By Helen Schneider
I’ve always found something slightly unsettling about visiting a place with a long history of human habitation but only a relatively recent built heritage. Somehow it feels to me that the buildings and other infrastructure sit uneasily on the landscape like they don’t quite belong. So, it was with mixed feelings that I landed in Halifax, Nova Scotia on a sunny but chilly day in late May. The reason for the visit? To participate in a conference co-hosted by the Community Conservation Research Network (CCRN) and IUCN’s Commission on Environmental, Economic and Social Policy (CEESP).
This event was billed as a “unique opportunity to shine a spotlight on local communities around the world, how they are engaging in environmental conservation supporting sustainable livelihoods, and how they can best be supported”. Certainly the international coverage was impressive with around 450 participants from as close as the outskirts of Halifax, to the substantial representations from elsewhere in the Americas such as Hawai’i and Mexico, and those from further afield including Ghana and Namibia, Indonesia and Tajikistan. The diversity of participants was matched by that of the topics covered with a good balance between terrestrial and marine/coastal examples, and engagement with the range of complex issues to be found at the interface between people and the environment. It was refreshing to see that in many sessions the emphasis was on local communities and their relationship with nature, indeed their position as being part of nature, rather than an all too common framing of people solely as a conservation threat.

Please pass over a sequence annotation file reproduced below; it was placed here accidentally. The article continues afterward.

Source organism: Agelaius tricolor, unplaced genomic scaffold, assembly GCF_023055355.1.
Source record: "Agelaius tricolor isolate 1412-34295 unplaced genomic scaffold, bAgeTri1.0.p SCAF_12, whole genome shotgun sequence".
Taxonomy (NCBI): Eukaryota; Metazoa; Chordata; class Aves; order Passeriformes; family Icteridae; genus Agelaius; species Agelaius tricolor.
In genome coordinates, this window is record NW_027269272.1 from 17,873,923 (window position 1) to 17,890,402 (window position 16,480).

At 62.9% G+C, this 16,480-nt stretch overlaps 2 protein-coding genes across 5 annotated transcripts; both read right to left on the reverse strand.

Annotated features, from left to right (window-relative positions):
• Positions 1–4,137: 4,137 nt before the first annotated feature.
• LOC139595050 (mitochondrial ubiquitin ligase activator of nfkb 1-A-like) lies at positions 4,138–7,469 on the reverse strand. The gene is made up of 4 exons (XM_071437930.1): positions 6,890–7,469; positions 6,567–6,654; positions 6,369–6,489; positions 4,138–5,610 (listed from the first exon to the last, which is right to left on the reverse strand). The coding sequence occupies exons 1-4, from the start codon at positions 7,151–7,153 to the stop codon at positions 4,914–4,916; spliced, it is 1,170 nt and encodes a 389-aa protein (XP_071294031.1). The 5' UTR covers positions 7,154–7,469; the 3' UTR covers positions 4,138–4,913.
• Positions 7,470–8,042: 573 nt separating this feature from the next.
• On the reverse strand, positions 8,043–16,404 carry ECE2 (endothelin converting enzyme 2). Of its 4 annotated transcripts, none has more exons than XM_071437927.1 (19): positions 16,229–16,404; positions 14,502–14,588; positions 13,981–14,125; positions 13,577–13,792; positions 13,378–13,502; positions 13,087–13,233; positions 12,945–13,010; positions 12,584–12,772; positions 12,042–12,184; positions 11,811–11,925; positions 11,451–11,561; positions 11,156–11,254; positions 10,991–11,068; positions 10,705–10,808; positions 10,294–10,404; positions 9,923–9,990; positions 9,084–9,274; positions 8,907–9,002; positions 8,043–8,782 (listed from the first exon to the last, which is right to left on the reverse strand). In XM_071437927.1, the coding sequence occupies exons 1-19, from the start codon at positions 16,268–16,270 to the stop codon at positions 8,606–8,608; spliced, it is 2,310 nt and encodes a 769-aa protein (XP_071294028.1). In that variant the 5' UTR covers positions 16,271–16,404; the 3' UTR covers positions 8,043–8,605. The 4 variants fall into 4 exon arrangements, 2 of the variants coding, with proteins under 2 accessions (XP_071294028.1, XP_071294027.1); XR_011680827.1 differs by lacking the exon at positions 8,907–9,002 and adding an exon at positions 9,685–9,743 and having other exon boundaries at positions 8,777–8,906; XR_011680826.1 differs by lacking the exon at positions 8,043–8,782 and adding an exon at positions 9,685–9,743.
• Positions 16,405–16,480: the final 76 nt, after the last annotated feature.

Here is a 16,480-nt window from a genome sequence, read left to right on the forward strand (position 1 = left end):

Several times I was reminded of the World Parks Congress held in Sydney in 2014 which, like this conference, started with a welcome from representatives of the indigenous people of the area. Along with representatives from other communities, they played an active role in the event, weaving stories, art, song, music and dance through the agenda. While we often talk about their rights to use and manage their territories, as with the Aboriginal representatives in Sydney, I was struck again by indigenous people representatives framing these issues as ‘taking back responsibility to care’ for the land (and sea).
With so many parallel sessions it was impossible to participate in more than a fraction of what was on offer or to fully and accurately represent the whole range of presentations and discussions. The images and voices that stick in my mind are those of female participants. Among others, these include: Shaelene Kamakaʻala from Hawai’i describing how strong cultural links with kin and with nature support her through the challenges of being a young, indigenous woman within a state government agency; Humayra Secelia Muswar’s engaging presentations of her research with coffee farmers and fishers in Indonesia; and Bear River First Nation’s Shalan Joudry’s closing spoken word performance that brilliantly captured the essence of the event far better than I ever could.
To read some of the inspiring stories from the conference yourself, please visit the Community Stories page of the conference website, here.
Dr Helen Schneider is the Senior Technical Adviser for Conservation, Livelihoods & Governance at Fauna & Flora International
Photo © Laurel Chun